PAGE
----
01 August 2019 18:51
Get the biggest daily news stories by email Subscribe Thank you for subscribing We have more newsletters Show me See our privacy notice Could not subscribe, try again later Invalid Email A 600-year-old stately home has been evacuated after being hit by "devastating" floods that nearly destroyed all the artifacts inside. National Trust staff worked through the night to save dozens of priceless antiques at Lyme Park, near Stockport, after water swept into the building, destroying its 17-acre gardens and lavish interiors. The Grade-II listed mansion and estate was evacuated yesterday afternoon after flood waters swept through the building as staff and visitors fled to safety. Shocking pictures show muddy floodwaters flowing into the mansion's Timber Yard in a river-like trail, leaving pools of water several feet deep. Rescuers were deployed to help several members of the public who were trapped between flood waters and were unable to reach their vehicles.
The 15th Century Sarum Missal - said to be the most important book in the National Trust collection - was rescued from the building. Staff are now carrying out a mass cleaning operation. The gardens, including the reflection lake made famous by Colin Firth's version of Pride and Prejudice, bore some of the worst of the damage, with paths, fences and planting washed away by the force of the waters. National Trust staff and conservation specialists are on site today to assess the extent of the damage to buildings, paths and roads. They've also begun cleaning up the debris and mud left by the waters inside the Grade II-listed house.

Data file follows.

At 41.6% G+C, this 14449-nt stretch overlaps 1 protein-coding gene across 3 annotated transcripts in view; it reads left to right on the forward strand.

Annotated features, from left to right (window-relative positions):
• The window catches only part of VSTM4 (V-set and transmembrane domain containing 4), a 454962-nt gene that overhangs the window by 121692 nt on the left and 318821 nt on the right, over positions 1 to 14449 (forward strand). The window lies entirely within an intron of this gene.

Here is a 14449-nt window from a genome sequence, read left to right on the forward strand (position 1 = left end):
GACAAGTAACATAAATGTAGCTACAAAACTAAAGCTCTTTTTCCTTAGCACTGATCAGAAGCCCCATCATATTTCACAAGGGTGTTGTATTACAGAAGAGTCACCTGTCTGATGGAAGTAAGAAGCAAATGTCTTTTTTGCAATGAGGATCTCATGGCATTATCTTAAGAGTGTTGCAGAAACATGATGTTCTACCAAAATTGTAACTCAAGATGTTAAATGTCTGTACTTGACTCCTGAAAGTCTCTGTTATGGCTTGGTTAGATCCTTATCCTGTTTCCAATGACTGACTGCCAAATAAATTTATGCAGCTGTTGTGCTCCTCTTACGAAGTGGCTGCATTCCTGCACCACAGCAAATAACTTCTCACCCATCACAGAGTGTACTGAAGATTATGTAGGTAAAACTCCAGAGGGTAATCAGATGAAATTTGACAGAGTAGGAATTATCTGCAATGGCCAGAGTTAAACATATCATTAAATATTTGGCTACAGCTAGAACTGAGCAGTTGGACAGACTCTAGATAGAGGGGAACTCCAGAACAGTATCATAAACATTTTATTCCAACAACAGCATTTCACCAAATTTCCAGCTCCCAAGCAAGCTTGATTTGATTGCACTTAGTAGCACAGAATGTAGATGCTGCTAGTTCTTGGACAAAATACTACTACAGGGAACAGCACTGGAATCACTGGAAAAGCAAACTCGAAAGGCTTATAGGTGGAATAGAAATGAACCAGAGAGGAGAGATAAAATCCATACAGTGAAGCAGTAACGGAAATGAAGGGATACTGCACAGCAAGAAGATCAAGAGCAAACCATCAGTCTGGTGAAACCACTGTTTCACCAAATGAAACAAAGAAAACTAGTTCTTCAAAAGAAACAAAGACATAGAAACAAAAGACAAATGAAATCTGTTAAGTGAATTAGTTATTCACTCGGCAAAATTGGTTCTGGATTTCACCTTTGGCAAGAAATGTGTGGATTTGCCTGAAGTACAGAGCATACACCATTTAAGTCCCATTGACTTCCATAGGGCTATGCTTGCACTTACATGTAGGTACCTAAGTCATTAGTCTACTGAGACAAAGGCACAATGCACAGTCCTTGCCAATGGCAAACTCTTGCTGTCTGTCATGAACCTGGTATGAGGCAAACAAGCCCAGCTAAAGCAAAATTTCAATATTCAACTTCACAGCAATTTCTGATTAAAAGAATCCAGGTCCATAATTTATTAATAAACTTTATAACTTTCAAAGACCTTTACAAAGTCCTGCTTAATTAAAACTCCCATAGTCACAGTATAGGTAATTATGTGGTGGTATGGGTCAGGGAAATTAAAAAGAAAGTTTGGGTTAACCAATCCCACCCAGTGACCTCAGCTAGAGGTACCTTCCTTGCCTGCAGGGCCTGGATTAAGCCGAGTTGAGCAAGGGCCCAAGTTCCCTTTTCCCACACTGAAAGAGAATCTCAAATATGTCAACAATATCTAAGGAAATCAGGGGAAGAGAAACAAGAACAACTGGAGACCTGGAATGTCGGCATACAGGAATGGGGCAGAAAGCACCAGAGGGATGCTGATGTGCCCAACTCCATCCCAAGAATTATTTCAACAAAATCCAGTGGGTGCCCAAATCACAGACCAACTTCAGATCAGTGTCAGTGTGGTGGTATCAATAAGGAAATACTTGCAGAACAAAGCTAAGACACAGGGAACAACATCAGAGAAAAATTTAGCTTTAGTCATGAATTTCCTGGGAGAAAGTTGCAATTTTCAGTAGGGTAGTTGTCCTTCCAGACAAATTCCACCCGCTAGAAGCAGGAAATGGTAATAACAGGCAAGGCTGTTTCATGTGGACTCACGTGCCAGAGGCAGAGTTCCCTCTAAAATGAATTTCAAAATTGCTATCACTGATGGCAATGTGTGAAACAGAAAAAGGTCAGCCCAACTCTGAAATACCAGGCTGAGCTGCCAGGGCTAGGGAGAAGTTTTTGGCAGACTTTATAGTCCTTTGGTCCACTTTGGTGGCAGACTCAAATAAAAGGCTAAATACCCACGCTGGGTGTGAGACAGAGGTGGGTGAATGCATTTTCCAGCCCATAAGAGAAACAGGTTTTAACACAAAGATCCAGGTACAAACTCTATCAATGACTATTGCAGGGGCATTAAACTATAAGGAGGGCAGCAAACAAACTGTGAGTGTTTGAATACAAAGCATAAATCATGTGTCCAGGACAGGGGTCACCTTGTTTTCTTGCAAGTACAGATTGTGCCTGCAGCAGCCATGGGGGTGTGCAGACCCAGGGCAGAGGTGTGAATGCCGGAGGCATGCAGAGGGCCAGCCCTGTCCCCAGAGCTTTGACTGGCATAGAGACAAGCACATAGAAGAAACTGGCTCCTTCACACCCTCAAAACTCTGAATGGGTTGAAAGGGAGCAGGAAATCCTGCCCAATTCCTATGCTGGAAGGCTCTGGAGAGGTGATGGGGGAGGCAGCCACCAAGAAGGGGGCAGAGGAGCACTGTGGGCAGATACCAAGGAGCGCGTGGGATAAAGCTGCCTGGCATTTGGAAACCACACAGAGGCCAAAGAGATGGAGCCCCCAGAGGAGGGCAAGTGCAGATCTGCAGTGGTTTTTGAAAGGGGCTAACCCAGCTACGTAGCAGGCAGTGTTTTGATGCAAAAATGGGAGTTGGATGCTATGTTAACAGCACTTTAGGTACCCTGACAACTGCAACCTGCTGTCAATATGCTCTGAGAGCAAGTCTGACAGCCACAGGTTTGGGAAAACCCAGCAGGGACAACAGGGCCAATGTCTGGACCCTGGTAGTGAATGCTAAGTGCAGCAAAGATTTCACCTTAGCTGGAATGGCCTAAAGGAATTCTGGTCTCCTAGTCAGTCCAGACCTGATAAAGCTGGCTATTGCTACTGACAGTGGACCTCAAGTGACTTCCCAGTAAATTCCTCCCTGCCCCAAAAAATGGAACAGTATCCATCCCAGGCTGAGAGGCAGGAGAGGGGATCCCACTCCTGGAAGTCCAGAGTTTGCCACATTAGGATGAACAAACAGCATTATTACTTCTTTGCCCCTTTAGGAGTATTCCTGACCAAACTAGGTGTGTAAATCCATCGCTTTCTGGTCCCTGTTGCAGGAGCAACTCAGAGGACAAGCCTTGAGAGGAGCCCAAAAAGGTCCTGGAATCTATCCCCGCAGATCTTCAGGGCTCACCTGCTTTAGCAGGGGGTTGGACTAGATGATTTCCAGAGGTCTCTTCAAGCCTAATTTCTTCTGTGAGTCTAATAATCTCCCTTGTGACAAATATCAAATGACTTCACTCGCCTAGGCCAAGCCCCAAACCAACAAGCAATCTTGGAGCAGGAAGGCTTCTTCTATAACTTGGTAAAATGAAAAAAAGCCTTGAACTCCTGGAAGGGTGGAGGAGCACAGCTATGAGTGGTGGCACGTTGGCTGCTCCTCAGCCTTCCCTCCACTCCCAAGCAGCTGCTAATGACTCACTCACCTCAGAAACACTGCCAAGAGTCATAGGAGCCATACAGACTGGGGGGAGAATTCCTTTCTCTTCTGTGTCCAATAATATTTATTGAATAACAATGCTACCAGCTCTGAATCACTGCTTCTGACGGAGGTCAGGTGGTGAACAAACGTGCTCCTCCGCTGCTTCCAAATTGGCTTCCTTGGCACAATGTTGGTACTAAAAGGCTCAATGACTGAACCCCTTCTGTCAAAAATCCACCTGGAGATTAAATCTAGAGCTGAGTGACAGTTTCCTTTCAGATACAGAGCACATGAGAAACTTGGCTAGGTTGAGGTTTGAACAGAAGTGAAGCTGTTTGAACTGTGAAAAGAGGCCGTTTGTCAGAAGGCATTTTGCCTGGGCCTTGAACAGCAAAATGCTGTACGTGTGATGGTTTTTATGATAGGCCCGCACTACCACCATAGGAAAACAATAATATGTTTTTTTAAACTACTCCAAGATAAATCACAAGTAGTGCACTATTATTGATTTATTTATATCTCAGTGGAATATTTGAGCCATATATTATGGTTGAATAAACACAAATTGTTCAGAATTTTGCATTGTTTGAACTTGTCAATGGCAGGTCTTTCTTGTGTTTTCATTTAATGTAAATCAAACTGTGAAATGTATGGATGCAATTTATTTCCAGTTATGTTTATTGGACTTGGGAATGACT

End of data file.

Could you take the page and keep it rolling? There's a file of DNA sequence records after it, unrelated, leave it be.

Lyme's lead ranger Chris Dunkerley said they are "unable to say" when Lyme Park will reopen to the public. (Image: National Trust) He added: "This morning, there is widespread and extensive damage to paths and roads around Lyme, especially close to the streams and ponds that overflowed their banks. "We've taken the decision to remain closed to ensure we don't put any members of the public at risk, and so that we can start the repair work. "At this point, we're unable to say when Lyme and the wider estate will reopen to the public, but we encourage members of the public to check our website before planning their visit. "It's devastating when we see the place we work so hard to look after impacted in this way. "The ongoing support of our visitors and members is even more vital at times like these, as we know recovery from the flooding will be costly to us. "From buying a cup of tea to paying to visit the house and gardens, the money we receive means we can continue to care for places like Lyme." A whole town was evacuated because of floods earlier today. The Environment Agency is warning there is a serious 'danger to life' in Whaley Bridge, Derbyshire, and to 'get out ASAP'. A wall around Toddbrook Reservoir, which has been severely damaged after heavy rain battered the region, is threatening to burst posing a major flooding risk. There are serious concerns lives could be claimed if the wall collapses causing 300m gallons of water to gush into the area. One local said it could "wipe half the village off the map." Image copyright NT Image caption The floodwaters caused damage to the park's paths, gardens and buildings A "massive clean-up" has begun at one of the National Trust's best-loved properties after flooding caused "major damage", the charity has said. A spokeswoman said staff had to "shore up defences" at Cheshire's Lyme Hall on Wednesday, which was used in the BBC's 1995 adaption of Pride and Prejudice. Most of the hall's antiques had been "saved", but paths, fences and plants had been "washed away", she said. She added that sadly, Mr Darcy had not emerged from the waters. Flood warnings remain in place across Cheshire and other parts of northern England. About 19mm of rain fell in the North West over eight hours on Wednesday, following heavy downpours on Sunday and Monday. Image copyright NT Image caption Some plants were uprooted and swept away by the floodwaters The hall was not badly affected, but the floods hit the wider estate, damaging the cafe, shop and toilets. The property's car parks and some of the grounds remain underwater, with some plants having been carried nearly a quarter of a mile by the floods. The spokeswoman said staff had worked into the evening to save the "many antiques and beautiful mansion interiors", with volunteers living nearby keeping watch overnight. She added that the property would be closed for the time being to allow the charity's staff and conservation specialists to assess the damage and clear the debris and mud. Image copyright NT Image caption The park has been closed to allow the extent of the damage to be assessed Image copyright NT Image caption The work to fix the damage caused by the flooding has already begun The estate's lead ranger Chris Dunkerley said it was "devastating [to] see the place we work so hard to look after impacted in this way". "We've taken the decision to remain closed to ensure we don't put any members of the public at risk, and so that we can start the repair work," he said. "At this point, we're unable to say when Lyme and the wider estate will reopen to the public, [so] check our website before planning their visit."